Another cool feature of #spire: Sending weekly reports that compares your aggregates to others similar to you. Here’s mine from last week:
It was fun! I actually looked forward to doing it today!
As I said in yesterday’s #themartian takeaway, I felt like I had something significant to share after each chunk of the day. The experiment was to share just one short takeaway at the end of the day, which actually wasn’t supposed to be an exercise in constraint, but of abundance.
Of course, if I had more to share, there was no reason for me not to do a longer takeaway (which is something I might experiment with later) or to share multiple takeaways. If I felt shy about occupying extra screen time (which I do), I could have found other ways to share — a note on the E3 WhatsApp channel or on my Colearning Slack, even a tweet or *gasp* a blog post!
In a lot of ways, I did this experiment as a way to see if I could encourage others to start sharing. I feel like my muscles for sharing are strong, and they are, especially in comparison to others in my community. At the same time, I’ve been generally unhappy with the low frequency of my sharing over the past year. I’m trying to correct it by investing in higher-level narrative and storytelling and by writing more blogs, but there are lighter-weight things I could be doing that might be tremendously beneficial.
Of course, I already knew that, but I haven’t been acting into it. I confused muscle tone with strength, when the reality is that my sharing muscles have atrophied. Even though I do a lot of internal sharing on my different projects and in my different communities, I can be doing more and a better job of it. This experiment has been a surprising reminder in that.
- Ever since Genentech in 2010, I’ve experimented with video as a way of reporting out after and even during meetings.
It’s always worked well, and has even become a signature in some projects, but it’s never been a discipline, especially a personal one. I could try it on for a few weeks. Because these would involve other people, it might naturally help build other people’s muscles (and mindsets) around this as well, which is one of my goals.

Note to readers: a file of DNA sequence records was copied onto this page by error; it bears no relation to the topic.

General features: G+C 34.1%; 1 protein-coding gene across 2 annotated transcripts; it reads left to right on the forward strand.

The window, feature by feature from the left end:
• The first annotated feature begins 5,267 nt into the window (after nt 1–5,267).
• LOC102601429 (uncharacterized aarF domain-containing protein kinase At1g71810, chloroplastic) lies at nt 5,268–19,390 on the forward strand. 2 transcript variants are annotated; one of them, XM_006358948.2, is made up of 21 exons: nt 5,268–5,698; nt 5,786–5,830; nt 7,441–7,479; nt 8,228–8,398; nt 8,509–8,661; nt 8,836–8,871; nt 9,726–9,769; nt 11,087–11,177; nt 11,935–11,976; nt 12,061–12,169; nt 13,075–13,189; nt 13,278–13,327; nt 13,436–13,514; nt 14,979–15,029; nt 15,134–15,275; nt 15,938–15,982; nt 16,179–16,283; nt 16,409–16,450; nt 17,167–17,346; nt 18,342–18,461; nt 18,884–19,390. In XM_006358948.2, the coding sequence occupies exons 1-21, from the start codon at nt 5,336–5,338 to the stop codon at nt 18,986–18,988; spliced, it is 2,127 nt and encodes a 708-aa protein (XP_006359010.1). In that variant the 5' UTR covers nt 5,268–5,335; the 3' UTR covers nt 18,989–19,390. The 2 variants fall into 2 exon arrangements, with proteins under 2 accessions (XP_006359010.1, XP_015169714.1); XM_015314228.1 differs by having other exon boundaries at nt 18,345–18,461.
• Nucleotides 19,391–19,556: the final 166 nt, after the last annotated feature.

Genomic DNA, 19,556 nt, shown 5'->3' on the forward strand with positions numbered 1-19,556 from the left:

- I could do an experiment around sharing a tweeted takeaway after every meeting or chunk of my day.
- I want to create an external guide for following / stalking me. There needs to be channels for different frequencies and levels of communication. Crafting a guide would not only help my engagement with others, but it would force me to develop an actual strategy. This would have ramifications for my projects as well, because this kind of thinking is useful for community engagement in general.
As I also mentioned on my video yesterday, this experiment has also been a surprising reminder to me of the importance of pausing, which was not the intent, but which I clearly need to strengthen.
I got no feedback the first two days of doing #themartian, either on the E3 WhatsApp or on my Colearning Slack. As usual, I just assumed my videos were going into the ether — no harm, no foul.
I posted my Day 3 video yesterday and suddenly started hearing from folks!
First, on Slack, one colleague shared this:
Love these @eekim! Now I have TWO end of day viewing rituals: Bob Reich’s “Resistance Report” and Eugene Kim’s “Takeaway”!
Later that evening, an E3 colleague noted how my takeaway reminded her of this Oatmeal comic that’s been going around.
This morning, on our E3 checkin call, another colleague referred to my videos and some ideas that they sparked.
Most surprisingly, a peer shared a comment on my YouTube channel this afternoon! I wasn’t expecting anyone to be following me there!
Folks are listening, even if I’m not necessarily aware of it. It’s gratifying and also a little nerve-wracking, as you don’t want to waste anyone’s time either. Still, I’m much more inclined to continue this experiment knowing that folks are listening. I’m particularly curious (and this is the main thing I’m tracking) to see if this inspires others to share takeaways more regularly in similar ways.
My first #spire experiment is complete. Here’s the data:
|Thu, Apr 27||Fri, Apr 28||Sat, Apr 29||Sun, Apr 30||Mon, May 1||Tue, May 2|